Castration is the removal of the testicles to prevent breeding and control behaviour in male horses.
Whilst this is a routine surgery all surgical procedures carry risk and we endeavour to keep our patients as safe as possible by offering the highest standards of patient care.
If you want to discuss options for castrating your colt or are concerned about cryptorchidism please contact the practice.
Castrations at the practice are carried out in our purpose built padded knock down box, safely indoors where weather conditions do not interfere with the procedure and there are full facilities for monitoring and assisting anaesthesia.
The procedure is usually carried out under general anaesthetic as it allows better access to the testicles and a cleaner procedure, either at home or in the practice. Standing castration (sedation and local anaesthetic) may be performed in certain circumstances or on request.
After the surgery the testicular sac and scrotal wounds are left open to drain to prevent the trapping of infection. There is a small risk of prolapse of abdominal contents (gut) through the inguinal canals which extend from the scrotal sac to the inside of the abdomen, making this procedure unsuitable for stallions.
We offer a 15% discount for open castration performed at the practice and paid for on collection.
Following an open castration we recommend patients are turned out as much as possible to encourage wound drainage and prevent swelling. It is important that they are closely monitored initially for bleeding and prolapse and subsequently infection.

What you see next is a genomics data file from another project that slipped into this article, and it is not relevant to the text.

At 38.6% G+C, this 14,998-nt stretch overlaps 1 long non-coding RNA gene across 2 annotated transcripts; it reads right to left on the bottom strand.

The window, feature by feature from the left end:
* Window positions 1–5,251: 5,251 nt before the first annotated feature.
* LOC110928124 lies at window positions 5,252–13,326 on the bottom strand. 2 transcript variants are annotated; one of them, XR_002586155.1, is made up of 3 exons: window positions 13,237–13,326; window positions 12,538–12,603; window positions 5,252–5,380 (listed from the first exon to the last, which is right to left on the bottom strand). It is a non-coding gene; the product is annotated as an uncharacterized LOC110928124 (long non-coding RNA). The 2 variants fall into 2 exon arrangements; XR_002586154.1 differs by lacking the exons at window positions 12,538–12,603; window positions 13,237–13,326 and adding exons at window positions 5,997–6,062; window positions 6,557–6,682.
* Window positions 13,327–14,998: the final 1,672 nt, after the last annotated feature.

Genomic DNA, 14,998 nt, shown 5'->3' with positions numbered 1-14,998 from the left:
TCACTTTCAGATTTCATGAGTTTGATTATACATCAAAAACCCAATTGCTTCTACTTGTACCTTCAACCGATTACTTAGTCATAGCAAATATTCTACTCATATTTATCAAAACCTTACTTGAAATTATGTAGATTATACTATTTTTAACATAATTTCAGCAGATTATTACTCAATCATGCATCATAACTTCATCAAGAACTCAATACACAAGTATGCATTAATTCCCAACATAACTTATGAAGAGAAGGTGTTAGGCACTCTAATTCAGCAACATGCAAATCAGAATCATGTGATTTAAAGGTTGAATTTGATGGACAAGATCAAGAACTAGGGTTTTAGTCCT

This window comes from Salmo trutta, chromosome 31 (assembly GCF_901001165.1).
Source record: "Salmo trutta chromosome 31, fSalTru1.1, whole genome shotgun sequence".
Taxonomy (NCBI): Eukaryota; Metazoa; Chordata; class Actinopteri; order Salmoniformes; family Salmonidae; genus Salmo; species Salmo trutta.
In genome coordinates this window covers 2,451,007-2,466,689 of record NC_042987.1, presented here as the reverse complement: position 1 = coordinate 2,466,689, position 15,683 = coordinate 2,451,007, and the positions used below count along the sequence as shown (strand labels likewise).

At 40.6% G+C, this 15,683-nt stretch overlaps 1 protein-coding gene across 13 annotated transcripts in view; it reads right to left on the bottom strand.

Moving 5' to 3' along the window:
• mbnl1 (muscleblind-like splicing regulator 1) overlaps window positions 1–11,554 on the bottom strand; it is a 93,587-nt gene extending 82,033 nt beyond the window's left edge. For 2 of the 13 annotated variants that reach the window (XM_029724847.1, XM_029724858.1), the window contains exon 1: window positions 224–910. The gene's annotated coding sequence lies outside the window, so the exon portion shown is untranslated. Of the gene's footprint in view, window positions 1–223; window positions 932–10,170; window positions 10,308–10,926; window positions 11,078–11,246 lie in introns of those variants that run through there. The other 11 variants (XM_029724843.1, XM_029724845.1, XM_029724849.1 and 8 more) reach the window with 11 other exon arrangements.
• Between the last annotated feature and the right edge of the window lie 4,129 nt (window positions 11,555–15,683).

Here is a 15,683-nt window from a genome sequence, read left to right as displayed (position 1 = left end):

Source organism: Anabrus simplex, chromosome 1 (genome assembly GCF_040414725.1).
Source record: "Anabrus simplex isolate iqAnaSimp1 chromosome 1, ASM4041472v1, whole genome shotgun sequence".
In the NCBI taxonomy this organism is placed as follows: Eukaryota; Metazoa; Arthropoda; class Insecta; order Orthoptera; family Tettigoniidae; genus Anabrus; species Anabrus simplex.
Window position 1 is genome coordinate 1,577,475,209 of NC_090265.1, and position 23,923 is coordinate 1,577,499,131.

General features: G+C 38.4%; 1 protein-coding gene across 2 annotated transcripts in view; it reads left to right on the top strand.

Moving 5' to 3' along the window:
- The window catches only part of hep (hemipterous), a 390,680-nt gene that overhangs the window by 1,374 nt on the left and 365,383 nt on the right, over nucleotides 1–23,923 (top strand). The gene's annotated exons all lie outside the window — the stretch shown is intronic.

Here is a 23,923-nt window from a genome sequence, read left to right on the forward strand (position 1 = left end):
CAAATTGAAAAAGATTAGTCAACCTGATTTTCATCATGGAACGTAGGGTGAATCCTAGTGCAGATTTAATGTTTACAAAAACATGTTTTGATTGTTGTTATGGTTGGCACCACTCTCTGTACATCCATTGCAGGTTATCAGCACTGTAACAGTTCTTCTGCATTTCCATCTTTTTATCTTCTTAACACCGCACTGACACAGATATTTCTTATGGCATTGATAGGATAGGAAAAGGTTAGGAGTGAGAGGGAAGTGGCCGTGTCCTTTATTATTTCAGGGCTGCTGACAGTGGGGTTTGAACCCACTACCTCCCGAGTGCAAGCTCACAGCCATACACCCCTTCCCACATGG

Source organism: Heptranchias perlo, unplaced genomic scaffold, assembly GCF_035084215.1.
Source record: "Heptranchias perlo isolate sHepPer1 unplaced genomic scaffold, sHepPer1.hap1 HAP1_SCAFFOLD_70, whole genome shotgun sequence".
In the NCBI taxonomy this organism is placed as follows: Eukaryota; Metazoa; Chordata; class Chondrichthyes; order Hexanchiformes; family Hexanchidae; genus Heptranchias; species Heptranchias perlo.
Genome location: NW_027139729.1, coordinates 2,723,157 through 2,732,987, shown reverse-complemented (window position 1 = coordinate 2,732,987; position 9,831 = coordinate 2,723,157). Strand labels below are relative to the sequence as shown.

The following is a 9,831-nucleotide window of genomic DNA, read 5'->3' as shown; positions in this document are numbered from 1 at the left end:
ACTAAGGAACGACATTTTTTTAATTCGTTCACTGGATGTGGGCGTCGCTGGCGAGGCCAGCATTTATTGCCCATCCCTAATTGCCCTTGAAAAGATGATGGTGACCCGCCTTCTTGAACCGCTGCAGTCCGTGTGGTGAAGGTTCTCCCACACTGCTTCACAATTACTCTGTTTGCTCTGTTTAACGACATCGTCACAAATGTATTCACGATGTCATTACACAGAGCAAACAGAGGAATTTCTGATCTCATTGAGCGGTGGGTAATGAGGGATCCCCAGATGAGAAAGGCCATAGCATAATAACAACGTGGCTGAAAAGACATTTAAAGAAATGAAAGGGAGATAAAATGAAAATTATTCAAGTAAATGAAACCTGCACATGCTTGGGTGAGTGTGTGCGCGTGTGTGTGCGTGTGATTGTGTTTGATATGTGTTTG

The canals and scrotal wounds are sutured closed preventing drainage which means the procedure must be performed under sterile surgical conditions in our surgical suite at the practice.
The procedure is longer than an open castration and as such we have two vets involved in the procedure, one operating and one concentrating on the anaesthetic.
Following a closed castration there is less risk of post-operative bleeding, infection and swelling. Horses are kept on stable rest and hand walking for 2 weeks to allow full healing.
Internal testicles are highly likely to develop into fast growing tumours called teratomas and therefore should be removed. Cryptorchidism is also a heritable trait and the sons of these animals are also likely to be affected, so they should not be used for breeding.
Removal of a testicle in the inguinal canal may be possible via an incision in the scrotum, but for abdominal testicles an opening is created into the abdomen and the testicle located and removed.
This is a much more involved and complex surgery, as the abdomen is entered and requires full surgical sterility; it can be a prolonged procedure as locating the testicle can be difficult. After removal the abdominal wound is closed in 3 layers and the external testicle removed using the closed technique.
A more prolonged period of box rest is required to reduce the risk of breakdown in the abdominal wound and hernia formation.
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